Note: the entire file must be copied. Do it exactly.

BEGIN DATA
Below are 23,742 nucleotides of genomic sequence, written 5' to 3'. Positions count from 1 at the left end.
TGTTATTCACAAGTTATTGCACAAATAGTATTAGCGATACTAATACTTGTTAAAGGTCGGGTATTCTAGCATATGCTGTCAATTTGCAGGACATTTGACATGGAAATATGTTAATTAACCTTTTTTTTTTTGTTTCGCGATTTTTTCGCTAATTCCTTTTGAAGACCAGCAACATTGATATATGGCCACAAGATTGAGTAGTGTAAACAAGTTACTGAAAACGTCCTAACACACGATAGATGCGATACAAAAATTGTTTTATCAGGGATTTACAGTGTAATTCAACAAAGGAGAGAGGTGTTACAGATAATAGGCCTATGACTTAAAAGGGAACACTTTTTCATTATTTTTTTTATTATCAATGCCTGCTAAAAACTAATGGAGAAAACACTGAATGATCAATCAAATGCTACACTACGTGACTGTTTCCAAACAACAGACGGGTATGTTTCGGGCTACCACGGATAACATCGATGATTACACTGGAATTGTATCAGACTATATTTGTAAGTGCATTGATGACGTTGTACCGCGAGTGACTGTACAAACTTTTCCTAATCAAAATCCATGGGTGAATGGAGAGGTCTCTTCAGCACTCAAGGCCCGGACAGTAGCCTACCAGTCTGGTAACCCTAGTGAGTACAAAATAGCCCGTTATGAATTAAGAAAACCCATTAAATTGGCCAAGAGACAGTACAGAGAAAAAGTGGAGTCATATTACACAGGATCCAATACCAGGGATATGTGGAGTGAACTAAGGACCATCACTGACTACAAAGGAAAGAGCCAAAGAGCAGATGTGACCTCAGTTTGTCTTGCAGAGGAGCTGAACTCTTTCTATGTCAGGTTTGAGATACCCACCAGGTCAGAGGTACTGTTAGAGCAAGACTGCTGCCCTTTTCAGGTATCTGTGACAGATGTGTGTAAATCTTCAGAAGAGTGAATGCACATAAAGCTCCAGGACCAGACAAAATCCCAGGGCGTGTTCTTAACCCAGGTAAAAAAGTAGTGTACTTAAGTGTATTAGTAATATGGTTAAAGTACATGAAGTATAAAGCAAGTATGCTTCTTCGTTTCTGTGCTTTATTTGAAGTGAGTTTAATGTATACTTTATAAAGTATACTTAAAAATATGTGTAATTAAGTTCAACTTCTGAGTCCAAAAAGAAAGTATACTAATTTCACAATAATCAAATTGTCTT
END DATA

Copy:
Below are 23,742 nucleotides of genomic sequence, written 5' to 3'. Positions count from 1 at the left end.
TGTTATTCACAAGTTATTGCACAAATAGTATTAGCGATACTAATACTTGTTAAAGGTCGGGTATTCTAGCATATGCTGTCAATTTGCAGGACATTTGACATGGAAATATGTTAATTAACCTTTTTTTTTTTGTTTCGCGATTTTTTCGCTAATTCCTTTTGAAGACCAGCAACATTGATATATGGCCACAAGATTGAGTAGTGTAAACAAGTTACTGAAAACGTCCTAACACACGATAGATGCGATACAAAAATTGTTTTATCAGGGATTTACAGTGTAATTCAACAAAGGAGAGAGGTGTTACAGATAATAGGCCTATGACTTAAAAGGGAACACTTTTTCATTATTTTTTTTATTATCAATGCCTGCTAAAAACTAATGGAGAAAACACTGAATGATCAATCAAATGCTACACTACGTGACTGTTTCCAAACAACAGACGGGTATGTTTCGGGCTACCACGGATAACATCGATGATTACACTGGAATTGTATCAGACTATATTTGTAAGTGCATTGATGACGTTGTACCGCGAGTGACTGTACAAACTTTTCCTAATCAAAATCCATGGGTGAATGGAGAGGTCTCTTCAGCACTCAAGGCCCGGACAGTAGCCTACCAGTCTGGTAACCCTAGTGAGTACAAAATAGCCCGTTATGAATTAAGAAAACCCATTAAATTGGCCAAGAGACAGTACAGAGAAAAAGTGGAGTCATATTACACAGGATCCAATACCAGGGATATGTGGAGTGAACTAAGGACCATCACTGACTACAAAGGAAAGAGCCAAAGAGCAGATGTGACCTCAGTTTGTCTTGCAGAGGAGCTGAACTCTTTCTATGTCAGGTTTGAGATACCCACCAGGTCAGAGGTACTGTTAGAGCAAGACTGCTGCCCTTTTCAGGTATCTGTGACAGATGTGTGTAAATCTTCAGAAGAGTGAATGCACATAAAGCTCCAGGACCAGACAAAATCCCAGGGCGTGTTCTTAACCCAGGTAAAAAAGTAGTGTACTTAAGTGTATTAGTAATATGGTTAAAGTACATGAAGTATAAAGCAAGTATGCTTCTTCGTTTCTGTGCTTTATTTGAAGTGAGTTTAATGTATACTTTATAAAGTATACTTAAAAATATGTGTAATTAAGTTCAACTTCTGAGTCCAAAAAGAAAGTATACTAATTTCACAATAATCAAATTGTCTT